The sum and substance of the showing that the employee was "facing discharge" was this; he had been a prize-winning salesman, but the sales in his territory during the last two or three months prior to his death had fallen off, and his immediate superior had told him that he would be given thirty days in which to bring about an improvement. The statement that deceased was an "inveterate" gambler is not warranted by the evidence; but more to the point, the evidence does not even tend to show that gambling had ever caused him the least embarrassment, financial or other. There was no competent evidence that his body was found under or near the exhaust pipe. The only person who knew where he was found was his wife, and she testified that he lay alongside the car. Whatever his uncle said in a funeral oration, as implying self-destruction, was pure conjecture, based on rumor and hearsay.

    There is not a single fact or circumstance in evidence which points unmistakably to an intention on the part of Leilich to destroy himself, or from which no other inference than that of suicide can reasonably be drawn. The physical facts indubitably show that he was actually engaged in removing a deflated tire when overcome by *Page 122 the gas. His starting the motor and permitting it to run while he was so engaged were entirely consistent with the preparations he was making to start on the trip to St. Charles. It was a January morning and he evidently wanted the engine warmed up and in running condition by the time he had effected a change of tires. The only risk of danger that he invited was permitting the doors of the garage to remain closed while he worked. And his doing so was attributable, all the facts and circumstances considered, to thoughtlessness — negligence — on his part rather than a purpose of destroying himself. If we were the triers of the fact and called upon to weigh the evidence, we would find accident, and not suicide.

    (b) It is said that "out of" and "in the course of," as used in the Act, are not synonymous: that an accident may arise in the course of an employment and yet not arise out of it.Out of: In This may be true, but it is difficult to conceive ofCourse of. an accident arising out of an employment and not in the course of it. But be that as it may, the only question with which we are confronted is whether the evidence was sufficient to warrant the finding that the accident "arose out of the employment."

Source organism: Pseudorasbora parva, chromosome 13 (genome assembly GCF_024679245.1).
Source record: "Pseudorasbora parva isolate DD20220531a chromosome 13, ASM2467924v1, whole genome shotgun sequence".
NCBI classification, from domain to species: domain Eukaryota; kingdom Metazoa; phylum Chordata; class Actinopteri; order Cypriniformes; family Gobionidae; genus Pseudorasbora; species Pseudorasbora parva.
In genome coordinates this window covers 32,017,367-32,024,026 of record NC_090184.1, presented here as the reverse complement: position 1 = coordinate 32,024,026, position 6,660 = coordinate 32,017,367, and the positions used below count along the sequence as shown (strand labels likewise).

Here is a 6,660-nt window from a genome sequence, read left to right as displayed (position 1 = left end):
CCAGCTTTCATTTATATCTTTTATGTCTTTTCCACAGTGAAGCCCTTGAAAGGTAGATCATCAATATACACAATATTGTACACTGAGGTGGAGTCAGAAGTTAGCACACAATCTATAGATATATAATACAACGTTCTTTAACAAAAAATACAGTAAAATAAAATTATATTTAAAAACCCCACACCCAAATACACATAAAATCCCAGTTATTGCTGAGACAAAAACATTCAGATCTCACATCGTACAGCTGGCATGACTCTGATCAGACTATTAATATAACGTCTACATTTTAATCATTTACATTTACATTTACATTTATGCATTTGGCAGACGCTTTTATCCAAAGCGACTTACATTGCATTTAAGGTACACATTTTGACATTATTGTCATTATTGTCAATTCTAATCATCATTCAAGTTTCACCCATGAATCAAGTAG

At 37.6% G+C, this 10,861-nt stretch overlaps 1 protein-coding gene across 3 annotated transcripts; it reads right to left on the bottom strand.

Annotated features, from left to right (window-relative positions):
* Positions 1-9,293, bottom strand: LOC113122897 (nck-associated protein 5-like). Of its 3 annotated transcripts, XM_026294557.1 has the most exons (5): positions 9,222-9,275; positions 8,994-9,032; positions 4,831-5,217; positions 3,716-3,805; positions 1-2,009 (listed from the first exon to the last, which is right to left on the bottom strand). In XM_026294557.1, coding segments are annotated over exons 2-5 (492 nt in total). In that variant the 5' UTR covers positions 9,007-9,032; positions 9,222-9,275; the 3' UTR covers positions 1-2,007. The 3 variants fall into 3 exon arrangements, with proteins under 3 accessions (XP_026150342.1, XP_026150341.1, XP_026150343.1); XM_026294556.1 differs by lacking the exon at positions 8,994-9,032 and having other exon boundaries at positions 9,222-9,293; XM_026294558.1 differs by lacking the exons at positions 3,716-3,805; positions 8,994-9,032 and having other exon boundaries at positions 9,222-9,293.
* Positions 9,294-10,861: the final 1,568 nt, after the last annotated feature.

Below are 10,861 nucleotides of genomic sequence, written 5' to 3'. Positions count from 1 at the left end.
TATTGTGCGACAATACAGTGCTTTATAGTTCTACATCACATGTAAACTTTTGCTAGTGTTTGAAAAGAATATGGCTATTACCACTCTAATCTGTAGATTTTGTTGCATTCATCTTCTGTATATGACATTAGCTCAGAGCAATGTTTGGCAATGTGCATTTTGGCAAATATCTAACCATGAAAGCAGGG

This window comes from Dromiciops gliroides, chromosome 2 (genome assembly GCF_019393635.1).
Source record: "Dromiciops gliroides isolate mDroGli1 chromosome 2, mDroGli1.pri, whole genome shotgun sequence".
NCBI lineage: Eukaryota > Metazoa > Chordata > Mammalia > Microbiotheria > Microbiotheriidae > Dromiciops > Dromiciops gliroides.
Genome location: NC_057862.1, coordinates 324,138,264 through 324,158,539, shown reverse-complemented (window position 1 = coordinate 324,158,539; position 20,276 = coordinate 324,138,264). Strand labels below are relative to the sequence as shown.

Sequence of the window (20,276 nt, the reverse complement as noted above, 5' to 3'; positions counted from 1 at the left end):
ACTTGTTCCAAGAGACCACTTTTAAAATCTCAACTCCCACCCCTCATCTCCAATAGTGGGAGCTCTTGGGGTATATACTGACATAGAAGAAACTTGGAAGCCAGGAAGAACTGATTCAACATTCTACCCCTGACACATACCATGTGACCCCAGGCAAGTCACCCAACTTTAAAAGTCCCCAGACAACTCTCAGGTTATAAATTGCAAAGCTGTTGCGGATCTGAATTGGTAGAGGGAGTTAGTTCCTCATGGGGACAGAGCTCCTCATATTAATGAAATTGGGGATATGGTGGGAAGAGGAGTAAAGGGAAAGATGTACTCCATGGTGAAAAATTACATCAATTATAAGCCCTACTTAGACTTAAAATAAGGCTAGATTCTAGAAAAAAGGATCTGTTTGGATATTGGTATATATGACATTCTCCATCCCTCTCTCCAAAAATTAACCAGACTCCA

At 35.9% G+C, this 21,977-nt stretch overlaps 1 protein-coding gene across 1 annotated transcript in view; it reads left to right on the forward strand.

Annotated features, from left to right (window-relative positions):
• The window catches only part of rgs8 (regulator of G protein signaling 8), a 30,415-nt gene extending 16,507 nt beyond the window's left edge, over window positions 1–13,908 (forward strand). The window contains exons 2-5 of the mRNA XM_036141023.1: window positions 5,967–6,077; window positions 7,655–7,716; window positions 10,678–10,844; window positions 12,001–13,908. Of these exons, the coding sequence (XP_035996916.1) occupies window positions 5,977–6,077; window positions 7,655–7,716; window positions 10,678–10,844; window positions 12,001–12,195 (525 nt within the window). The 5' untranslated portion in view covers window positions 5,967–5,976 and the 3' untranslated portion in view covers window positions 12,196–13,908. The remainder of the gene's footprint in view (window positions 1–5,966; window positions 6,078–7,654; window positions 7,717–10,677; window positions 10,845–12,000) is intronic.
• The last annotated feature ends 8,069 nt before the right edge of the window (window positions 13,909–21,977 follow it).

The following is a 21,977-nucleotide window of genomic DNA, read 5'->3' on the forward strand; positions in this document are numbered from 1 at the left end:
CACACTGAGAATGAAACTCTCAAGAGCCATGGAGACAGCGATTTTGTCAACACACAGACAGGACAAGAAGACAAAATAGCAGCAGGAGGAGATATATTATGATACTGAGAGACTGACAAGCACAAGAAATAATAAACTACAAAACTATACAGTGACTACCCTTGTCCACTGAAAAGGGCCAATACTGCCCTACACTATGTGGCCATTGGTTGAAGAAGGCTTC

Since the adoption of workmen's compensation acts, in England and then in this country, there have been many definitions of the phrase "arising out of . . . his employment" essayed by the courts. Some of these definitions, framed by eminent courts in view of the facts of the particular cases before them, have been repeated so often by other eminent courts that they have become formulae, to some one of which, it is thought, the facts of every case must conform in order for compensation to be allowable therein. [Wahlig v. Grocer Co., 325 Mo. 677, 29 S.W.2d 128; Cassidy v. Eternit, 32 S.W.2d 75; Jackson v. Investment Co., supra.] There is no justification for investing the words "arising out of . . . his employment" with a technical meaning: they are plain, ordinary and everyday words, and should therefore be given their plain, usual and ordinary meaning. Every case involving their application should be decided upon its own particular facts and circumstances and not by reference to some formula.